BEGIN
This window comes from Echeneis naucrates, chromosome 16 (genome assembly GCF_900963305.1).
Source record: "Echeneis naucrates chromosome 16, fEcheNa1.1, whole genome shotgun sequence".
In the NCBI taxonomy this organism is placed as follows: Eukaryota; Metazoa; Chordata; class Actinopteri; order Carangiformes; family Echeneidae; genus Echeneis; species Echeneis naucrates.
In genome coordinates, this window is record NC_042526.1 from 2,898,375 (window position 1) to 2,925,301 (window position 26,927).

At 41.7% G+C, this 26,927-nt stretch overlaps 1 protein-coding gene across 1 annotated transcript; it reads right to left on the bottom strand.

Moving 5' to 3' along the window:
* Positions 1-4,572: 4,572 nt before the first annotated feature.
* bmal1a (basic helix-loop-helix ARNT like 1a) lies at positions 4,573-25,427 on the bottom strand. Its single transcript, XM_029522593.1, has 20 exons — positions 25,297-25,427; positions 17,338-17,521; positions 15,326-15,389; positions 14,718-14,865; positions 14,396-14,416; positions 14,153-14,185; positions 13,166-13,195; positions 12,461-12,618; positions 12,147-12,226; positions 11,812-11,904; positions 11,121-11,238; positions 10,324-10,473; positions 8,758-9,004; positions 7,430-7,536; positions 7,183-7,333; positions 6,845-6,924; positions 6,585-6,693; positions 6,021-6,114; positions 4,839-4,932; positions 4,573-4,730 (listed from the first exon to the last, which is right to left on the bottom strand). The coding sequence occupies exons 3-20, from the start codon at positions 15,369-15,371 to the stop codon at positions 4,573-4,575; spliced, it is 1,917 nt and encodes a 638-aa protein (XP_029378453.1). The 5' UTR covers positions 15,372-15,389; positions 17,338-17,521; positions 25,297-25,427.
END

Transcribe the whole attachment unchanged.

This window comes from Echeneis naucrates, chromosome 16 (genome assembly GCF_900963305.1).
Source record: "Echeneis naucrates chromosome 16, fEcheNa1.1, whole genome shotgun sequence".
In the NCBI taxonomy this organism is placed as follows: Eukaryota; Metazoa; Chordata; class Actinopteri; order Carangiformes; family Echeneidae; genus Echeneis; species Echeneis naucrates.
In genome coordinates, this window is record NC_042526.1 from 2,898,375 (window position 1) to 2,925,301 (window position 26,927).

At 41.7% G+C, this 26,927-nt stretch overlaps 1 protein-coding gene across 1 annotated transcript; it reads right to left on the bottom strand.

Moving 5' to 3' along the window:
* Positions 1-4,572: 4,572 nt before the first annotated feature.
* bmal1a (basic helix-loop-helix ARNT like 1a) lies at positions 4,573-25,427 on the bottom strand. Its single transcript, XM_029522593.1, has 20 exons — positions 25,297-25,427; positions 17,338-17,521; positions 15,326-15,389; positions 14,718-14,865; positions 14,396-14,416; positions 14,153-14,185; positions 13,166-13,195; positions 12,461-12,618; positions 12,147-12,226; positions 11,812-11,904; positions 11,121-11,238; positions 10,324-10,473; positions 8,758-9,004; positions 7,430-7,536; positions 7,183-7,333; positions 6,845-6,924; positions 6,585-6,693; positions 6,021-6,114; positions 4,839-4,932; positions 4,573-4,730 (listed from the first exon to the last, which is right to left on the bottom strand). The coding sequence occupies exons 3-20, from the start codon at positions 15,369-15,371 to the stop codon at positions 4,573-4,575; spliced, it is 1,917 nt and encodes a 638-aa protein (XP_029378453.1). The 5' UTR covers positions 15,372-15,389; positions 17,338-17,521; positions 25,297-25,427.